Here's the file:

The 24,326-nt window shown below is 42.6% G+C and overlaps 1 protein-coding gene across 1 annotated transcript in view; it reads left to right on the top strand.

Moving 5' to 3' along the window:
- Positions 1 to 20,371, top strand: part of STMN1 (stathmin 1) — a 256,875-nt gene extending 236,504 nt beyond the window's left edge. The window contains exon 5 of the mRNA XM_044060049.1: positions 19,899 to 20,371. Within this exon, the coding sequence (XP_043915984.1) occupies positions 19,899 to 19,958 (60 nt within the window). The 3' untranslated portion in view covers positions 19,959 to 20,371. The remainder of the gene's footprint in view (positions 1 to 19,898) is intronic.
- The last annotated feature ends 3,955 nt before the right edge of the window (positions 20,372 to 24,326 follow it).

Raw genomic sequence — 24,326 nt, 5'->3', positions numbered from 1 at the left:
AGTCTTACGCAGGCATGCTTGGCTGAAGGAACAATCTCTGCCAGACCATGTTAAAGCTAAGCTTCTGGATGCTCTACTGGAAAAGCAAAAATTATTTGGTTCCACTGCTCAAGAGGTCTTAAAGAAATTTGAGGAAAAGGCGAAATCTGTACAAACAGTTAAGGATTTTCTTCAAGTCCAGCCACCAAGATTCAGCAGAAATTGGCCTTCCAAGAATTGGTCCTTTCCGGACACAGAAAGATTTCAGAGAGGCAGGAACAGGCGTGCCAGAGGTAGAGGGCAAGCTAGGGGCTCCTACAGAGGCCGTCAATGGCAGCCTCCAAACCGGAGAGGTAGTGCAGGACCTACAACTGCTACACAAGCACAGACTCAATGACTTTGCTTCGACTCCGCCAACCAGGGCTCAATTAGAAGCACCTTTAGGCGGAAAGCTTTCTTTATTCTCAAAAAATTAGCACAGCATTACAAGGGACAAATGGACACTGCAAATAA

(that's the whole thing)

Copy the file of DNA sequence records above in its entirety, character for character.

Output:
The 24,326-nt window shown below is 42.6% G+C and overlaps 1 protein-coding gene across 1 annotated transcript in view; it reads left to right on the top strand.

Moving 5' to 3' along the window:
- Positions 1 to 20,371, top strand: part of STMN1 (stathmin 1) — a 256,875-nt gene extending 236,504 nt beyond the window's left edge. The window contains exon 5 of the mRNA XM_044060049.1: positions 19,899 to 20,371. Within this exon, the coding sequence (XP_043915984.1) occupies positions 19,899 to 19,958 (60 nt within the window). The 3' untranslated portion in view covers positions 19,959 to 20,371. The remainder of the gene's footprint in view (positions 1 to 19,898) is intronic.
- The last annotated feature ends 3,955 nt before the right edge of the window (positions 20,372 to 24,326 follow it).

Raw genomic sequence — 24,326 nt, 5'->3', positions numbered from 1 at the left:
AGTCTTACGCAGGCATGCTTGGCTGAAGGAACAATCTCTGCCAGACCATGTTAAAGCTAAGCTTCTGGATGCTCTACTGGAAAAGCAAAAATTATTTGGTTCCACTGCTCAAGAGGTCTTAAAGAAATTTGAGGAAAAGGCGAAATCTGTACAAACAGTTAAGGATTTTCTTCAAGTCCAGCCACCAAGATTCAGCAGAAATTGGCCTTCCAAGAATTGGTCCTTTCCGGACACAGAAAGATTTCAGAGAGGCAGGAACAGGCGTGCCAGAGGTAGAGGGCAAGCTAGGGGCTCCTACAGAGGCCGTCAATGGCAGCCTCCAAACCGGAGAGGTAGTGCAGGACCTACAACTGCTACACAAGCACAGACTCAATGACTTTGCTTCGACTCCGCCAACCAGGGCTCAATTAGAAGCACCTTTAGGCGGAAAGCTTTCTTTATTCTCAAAAAATTAGCACAGCATTACAAGGGACAAATGGACACTGCAAATAA